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Kayjulia......I have to agree with RustyJC. The misters came out many, many years ago and didn't work then. The big concern is the crud that will quickly build and compound your issues. The better solution is a good radiator rodding/cleaning and maybe adding another core.

If finances are tight, the cheap fix would be to plan your trips with an earlier departure so that you hit grades in cool weather.
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Old 07-20-2012, 05:53 PM   #9
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When I owned a Kenworth I rerouted the water fror the condensation tube from the air conditioners out in front of the rad, this helped tremendously and with 973'000 on the odometer when I sold it with no problems and never overheated. Toured 48 states and Canada but the deserts of the south west in the heat was tough.
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Old 07-20-2012, 06:10 PM   #10
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Water from the A/C condensate drain is essentially distilled water and therefore won't have any dissolved minerals in it.

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Old 07-20-2012, 07:02 PM   #11
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I installed a spray system and killed two birds with one stone. I need as much front end weight as I can get, so I bought a Northern Tool Ag sprayer - 25 gallon - and mounted it under the front cap. An air hose carries the water back to the fan shroud where the nozzle is mounted. I trigger it with an old-fashioned bright light switch mounted on the floor next to the steering column.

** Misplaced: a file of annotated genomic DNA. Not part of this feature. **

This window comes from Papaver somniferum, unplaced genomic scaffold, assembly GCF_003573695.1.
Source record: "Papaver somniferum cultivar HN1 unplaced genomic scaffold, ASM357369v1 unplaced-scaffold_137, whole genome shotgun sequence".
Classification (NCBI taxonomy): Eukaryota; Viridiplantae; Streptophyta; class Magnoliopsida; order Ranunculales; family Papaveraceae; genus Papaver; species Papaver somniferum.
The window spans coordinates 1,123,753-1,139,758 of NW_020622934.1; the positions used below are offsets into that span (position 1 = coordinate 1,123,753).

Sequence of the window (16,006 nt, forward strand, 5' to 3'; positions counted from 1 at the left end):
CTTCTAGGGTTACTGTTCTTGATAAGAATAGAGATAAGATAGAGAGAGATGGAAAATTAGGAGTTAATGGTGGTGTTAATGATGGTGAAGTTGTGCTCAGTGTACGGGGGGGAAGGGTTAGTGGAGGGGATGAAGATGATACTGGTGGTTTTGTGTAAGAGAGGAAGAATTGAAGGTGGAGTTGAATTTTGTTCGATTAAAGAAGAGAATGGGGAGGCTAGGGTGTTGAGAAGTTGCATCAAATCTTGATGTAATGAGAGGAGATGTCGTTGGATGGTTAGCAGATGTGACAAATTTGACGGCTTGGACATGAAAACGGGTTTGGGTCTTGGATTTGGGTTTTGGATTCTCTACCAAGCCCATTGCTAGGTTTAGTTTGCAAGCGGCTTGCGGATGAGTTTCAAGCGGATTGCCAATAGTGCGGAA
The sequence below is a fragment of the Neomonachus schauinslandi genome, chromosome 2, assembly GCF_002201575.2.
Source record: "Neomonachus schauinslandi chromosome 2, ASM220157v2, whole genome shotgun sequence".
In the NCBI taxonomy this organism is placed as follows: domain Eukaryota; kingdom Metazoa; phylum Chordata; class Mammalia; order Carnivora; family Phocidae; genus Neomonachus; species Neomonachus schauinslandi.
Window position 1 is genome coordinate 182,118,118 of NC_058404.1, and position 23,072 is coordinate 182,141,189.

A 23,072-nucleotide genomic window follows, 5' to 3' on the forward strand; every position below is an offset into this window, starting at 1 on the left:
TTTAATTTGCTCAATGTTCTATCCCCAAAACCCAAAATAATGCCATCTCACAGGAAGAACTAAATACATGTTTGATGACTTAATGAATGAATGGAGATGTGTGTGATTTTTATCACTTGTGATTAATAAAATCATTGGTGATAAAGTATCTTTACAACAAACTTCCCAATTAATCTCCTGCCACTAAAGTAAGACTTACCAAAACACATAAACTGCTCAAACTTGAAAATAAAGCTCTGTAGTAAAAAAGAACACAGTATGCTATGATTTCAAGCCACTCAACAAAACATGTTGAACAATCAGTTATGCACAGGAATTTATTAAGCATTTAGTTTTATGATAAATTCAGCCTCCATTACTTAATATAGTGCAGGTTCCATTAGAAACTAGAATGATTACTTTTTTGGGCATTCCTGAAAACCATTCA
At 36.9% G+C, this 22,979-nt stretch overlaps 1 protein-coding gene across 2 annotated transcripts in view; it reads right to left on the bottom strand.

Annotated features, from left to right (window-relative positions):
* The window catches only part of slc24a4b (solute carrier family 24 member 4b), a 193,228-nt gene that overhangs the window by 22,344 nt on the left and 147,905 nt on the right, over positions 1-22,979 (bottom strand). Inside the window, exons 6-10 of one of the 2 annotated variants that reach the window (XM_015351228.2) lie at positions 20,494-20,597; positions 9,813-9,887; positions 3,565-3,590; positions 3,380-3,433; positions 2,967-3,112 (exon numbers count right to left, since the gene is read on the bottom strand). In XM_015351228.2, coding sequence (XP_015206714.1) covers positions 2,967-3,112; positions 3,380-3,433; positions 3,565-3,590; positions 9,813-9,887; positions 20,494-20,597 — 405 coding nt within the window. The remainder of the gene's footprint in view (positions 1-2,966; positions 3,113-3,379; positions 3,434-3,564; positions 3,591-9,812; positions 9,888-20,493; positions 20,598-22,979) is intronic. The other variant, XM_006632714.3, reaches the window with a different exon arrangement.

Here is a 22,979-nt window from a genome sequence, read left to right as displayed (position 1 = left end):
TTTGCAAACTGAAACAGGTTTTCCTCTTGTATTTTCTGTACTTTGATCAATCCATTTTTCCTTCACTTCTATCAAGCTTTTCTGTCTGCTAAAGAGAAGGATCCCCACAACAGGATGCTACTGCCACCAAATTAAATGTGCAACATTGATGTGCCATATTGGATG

On the grade north of Bishop California on 395, on a 95 degree day (at more than 5000ft altitude) it drops the engine temp from 210 to 185 in less than a minute.

I've not noticed any new crud. I'd say that it gives you a real good opportunity to clean out the radiator when the fins are warm and the existing crud is softer.
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Old 07-20-2012, 07:25 PM   #12
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Quote:
Originally Posted by VanDiemen23 View Post
On the grade north of Bishop California on 395, on a 95 degree day (at more than 5000ft altitude) it drops the engine temp from 210 to 185 in less than a minute.
I'm not sure why you would care if the temp gets to 210?

As a general rule there will be no harm done if the coolant temp rises above the center point in the gauge (or wherever the needle usually sits) for a while. Most factory gauges have a normal operating range and if you are within that you are OK and it's doubtful that it's worth any auxiliary cooling just to get the needle back in the center, in fact as noted above such efforts can do more harm than good.

However, if you are getting so hot that the gauge goes into the warning range and/or you are venting coolant then that's not so great...
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Old 07-21-2012, 12:14 AM   #13
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I care because max normal is 215 and it derates at 222, there's lag to consider, a lack of gauge calibration to consider, and I don't have to slow down much, drop a gear, and pull higher revs.
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Old 07-21-2012, 09:42 PM   #14
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Our first RV was a '86 E-350 Ford Chassis 27' class C with a 6.9 NA diesel. The engine was not a lot of power so I added a aftermarket turbocharger kit and propane injection. Net gain of 100 horsepower. I bought four agricultural field sprayer nozzles and a 12v solenoid valve. I made a manifold for the nozzles to spray the radiator and plumbed them to the house water tank. Pulling some of the hills here in the Northwest they were a nice addition that let me keep my foot in it when it was hot.